·         Messaging Service - to create a service that can receive messages of one data type and respond with messages of a different data type. These exchanges can be either request/response or one-way.

·         Any XML Service - to create an XML service that does not have an explicitly defined, concrete interface.
There is a difference in the way the responses are handled in each case. It’s interesting to see how the response looks like if we add a proxy layer before the existing proxies. I was implementing the Gateway approach where all existing proxies need to be plugged in into the Gateway proxy. In Gateway I am converting the response to either JSON or pass through XML based on the response format requested by the consumer.
Messaging Service response
<soapenv:Body xmlns:soapenv="http://schemas.xmlsoap.org/soap/envelope/">
<![CDATA[<GetStatusResponseMsg xmlns="http://geo.com/v1.0">
 <GetStatusResponse xmlns="http://geo.com/test/v1.0">
<ResponseStatus xmlns="http://geo.com/status">PENDING</ResponseStatus>
</ GetStatusResponse >
</ GetStatusResponseMsg >]]>
In case your proxy is Messaging service based then the response will be encapsulated in the CDATA tag. You will need to use fn-bea:inlinedXML($body) to fetch the XML from the response body.
Any XML Service response
<soapenv:Body xmlns:soapenv="http://schemas.xmlsoap.org/soap/envelope/">
  <GetStatusResponseMsg xmlns="http://geo.com/v1.0">
 <GetStatusResponse xmlns="http://geo.com/test/v1.0">
<ResponseStatus xmlns="http://geo.com/status">PENDING</ResponseStatus>
</ GetStatusResponse >
</ GetStatusResponseMsg>
In case of this approach the response will be in proper XML format without any CDATA encoding.

Saturday, May 11, 2013

Service Versioning in OSB

             I was looking at different ways in which we can version the OSB services for my customer. It is a dilemma for all when you get requests for OSB changes due to system standardization like change in the proxy URLS to meet new standards/new functionalities where signatures will change of the exposed services. This issue can arise in any enterprise because when you start of initially without properly architecting the SOA services, not laying down proper standards and guidelines and. Going forward, there will be huge increase in services and how to manage all these services and consumers of these services will be always painstaking. In this article I will put down some points on the service versioning that can be done in OSB.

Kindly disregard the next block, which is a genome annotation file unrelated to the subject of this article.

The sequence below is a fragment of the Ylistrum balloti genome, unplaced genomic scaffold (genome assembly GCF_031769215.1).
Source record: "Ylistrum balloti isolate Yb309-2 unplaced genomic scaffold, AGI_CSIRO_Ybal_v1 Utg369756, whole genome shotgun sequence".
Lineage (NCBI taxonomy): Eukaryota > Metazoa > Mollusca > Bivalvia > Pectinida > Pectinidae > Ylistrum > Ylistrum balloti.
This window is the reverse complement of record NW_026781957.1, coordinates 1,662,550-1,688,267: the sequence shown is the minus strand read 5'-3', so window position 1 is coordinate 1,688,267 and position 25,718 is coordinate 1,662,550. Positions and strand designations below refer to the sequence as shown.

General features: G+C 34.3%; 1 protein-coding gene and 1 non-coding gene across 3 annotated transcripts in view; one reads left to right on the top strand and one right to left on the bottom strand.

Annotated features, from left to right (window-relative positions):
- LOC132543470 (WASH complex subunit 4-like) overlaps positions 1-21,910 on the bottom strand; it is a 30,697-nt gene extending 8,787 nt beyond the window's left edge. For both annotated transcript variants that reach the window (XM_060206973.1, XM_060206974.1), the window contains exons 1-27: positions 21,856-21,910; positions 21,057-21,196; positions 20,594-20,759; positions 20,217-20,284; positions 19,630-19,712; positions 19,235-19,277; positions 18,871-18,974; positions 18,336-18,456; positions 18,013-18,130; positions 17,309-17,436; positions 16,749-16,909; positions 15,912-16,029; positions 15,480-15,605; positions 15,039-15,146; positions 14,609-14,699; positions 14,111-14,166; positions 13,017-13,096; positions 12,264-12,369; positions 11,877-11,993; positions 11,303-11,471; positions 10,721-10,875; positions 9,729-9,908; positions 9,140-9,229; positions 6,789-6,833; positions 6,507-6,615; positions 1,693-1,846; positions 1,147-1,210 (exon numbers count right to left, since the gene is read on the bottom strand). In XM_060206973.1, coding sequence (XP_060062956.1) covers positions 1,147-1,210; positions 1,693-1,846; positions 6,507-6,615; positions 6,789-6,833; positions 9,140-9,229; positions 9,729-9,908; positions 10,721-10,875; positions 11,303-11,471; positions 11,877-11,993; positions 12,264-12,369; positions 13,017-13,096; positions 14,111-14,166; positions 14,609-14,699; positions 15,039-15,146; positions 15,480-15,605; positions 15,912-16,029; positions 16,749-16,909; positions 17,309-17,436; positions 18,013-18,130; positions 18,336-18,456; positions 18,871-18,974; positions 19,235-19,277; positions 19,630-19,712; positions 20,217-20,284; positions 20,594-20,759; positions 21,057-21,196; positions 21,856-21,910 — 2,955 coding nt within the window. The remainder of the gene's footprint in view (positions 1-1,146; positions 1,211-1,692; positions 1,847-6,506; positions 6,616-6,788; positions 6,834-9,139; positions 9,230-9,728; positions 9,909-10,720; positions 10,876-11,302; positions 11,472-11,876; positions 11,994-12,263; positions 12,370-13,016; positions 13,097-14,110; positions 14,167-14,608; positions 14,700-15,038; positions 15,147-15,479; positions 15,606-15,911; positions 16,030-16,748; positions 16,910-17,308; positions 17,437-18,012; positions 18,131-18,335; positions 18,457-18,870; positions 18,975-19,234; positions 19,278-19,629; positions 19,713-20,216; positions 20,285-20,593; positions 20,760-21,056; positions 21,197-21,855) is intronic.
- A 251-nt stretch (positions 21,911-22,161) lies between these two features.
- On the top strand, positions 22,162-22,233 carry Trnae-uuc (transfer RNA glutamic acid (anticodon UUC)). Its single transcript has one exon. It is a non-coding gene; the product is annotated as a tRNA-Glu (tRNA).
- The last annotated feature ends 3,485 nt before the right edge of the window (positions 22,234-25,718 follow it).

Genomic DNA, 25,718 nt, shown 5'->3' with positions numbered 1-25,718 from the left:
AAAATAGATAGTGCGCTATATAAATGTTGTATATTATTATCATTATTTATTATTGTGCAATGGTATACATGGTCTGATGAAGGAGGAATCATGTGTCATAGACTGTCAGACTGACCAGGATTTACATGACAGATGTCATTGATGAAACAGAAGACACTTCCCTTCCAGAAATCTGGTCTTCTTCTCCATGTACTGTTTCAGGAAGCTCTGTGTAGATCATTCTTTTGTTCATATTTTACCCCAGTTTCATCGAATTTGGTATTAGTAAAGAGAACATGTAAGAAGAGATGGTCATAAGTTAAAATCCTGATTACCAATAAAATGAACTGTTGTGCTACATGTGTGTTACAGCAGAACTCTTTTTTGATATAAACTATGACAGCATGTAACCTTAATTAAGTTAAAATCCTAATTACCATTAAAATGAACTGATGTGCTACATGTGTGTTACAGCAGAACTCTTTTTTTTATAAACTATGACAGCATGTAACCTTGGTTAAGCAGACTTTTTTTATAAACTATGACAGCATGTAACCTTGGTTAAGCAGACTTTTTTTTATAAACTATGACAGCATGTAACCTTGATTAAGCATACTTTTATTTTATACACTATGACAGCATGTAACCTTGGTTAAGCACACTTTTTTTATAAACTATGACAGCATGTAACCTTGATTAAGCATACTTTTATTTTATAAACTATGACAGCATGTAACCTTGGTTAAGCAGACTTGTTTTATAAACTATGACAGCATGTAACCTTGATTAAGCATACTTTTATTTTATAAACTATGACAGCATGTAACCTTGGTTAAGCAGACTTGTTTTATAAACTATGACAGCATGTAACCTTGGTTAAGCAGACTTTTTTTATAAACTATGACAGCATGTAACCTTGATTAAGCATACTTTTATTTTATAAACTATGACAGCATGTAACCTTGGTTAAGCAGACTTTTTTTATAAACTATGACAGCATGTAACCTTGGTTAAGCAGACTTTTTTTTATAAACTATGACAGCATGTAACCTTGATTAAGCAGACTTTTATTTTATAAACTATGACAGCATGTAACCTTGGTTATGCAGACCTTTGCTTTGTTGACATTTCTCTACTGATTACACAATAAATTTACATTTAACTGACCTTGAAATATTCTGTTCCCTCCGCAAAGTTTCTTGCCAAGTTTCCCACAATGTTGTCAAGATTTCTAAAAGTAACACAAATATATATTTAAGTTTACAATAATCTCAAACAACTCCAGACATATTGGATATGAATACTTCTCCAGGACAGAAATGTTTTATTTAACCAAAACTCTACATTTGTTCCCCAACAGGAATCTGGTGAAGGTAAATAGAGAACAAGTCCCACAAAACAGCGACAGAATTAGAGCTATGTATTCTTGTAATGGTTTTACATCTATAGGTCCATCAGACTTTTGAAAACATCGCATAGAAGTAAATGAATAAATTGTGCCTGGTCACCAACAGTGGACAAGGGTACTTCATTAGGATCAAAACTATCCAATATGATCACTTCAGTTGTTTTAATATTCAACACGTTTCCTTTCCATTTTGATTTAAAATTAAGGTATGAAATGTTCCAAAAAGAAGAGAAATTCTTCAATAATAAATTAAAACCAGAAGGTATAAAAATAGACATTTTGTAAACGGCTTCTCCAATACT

Backward Compatible changes
The types of changes that are backwards compatible are:
1.       Adding  new XML schema types to WSDL document that doesn’t affect existing schema types
2.       Adding new operations to an existing/new port type in WSDL document. These are basically new functionalities so will not affect existing consumers.
Not Backward Compatible changes
1.       Altering/Removing an operation that is currently consumed.
2.       Modifying the structure/parameters of existing data types
All the artifacts need to be versioned at
1.       Namespaces - Unique namespaces to define the new version, usually implemented by mentioning version number.
2.       Folder structure - Separate folders for storing artifacts and folder name mentioning version.
On a high level I am listing the available options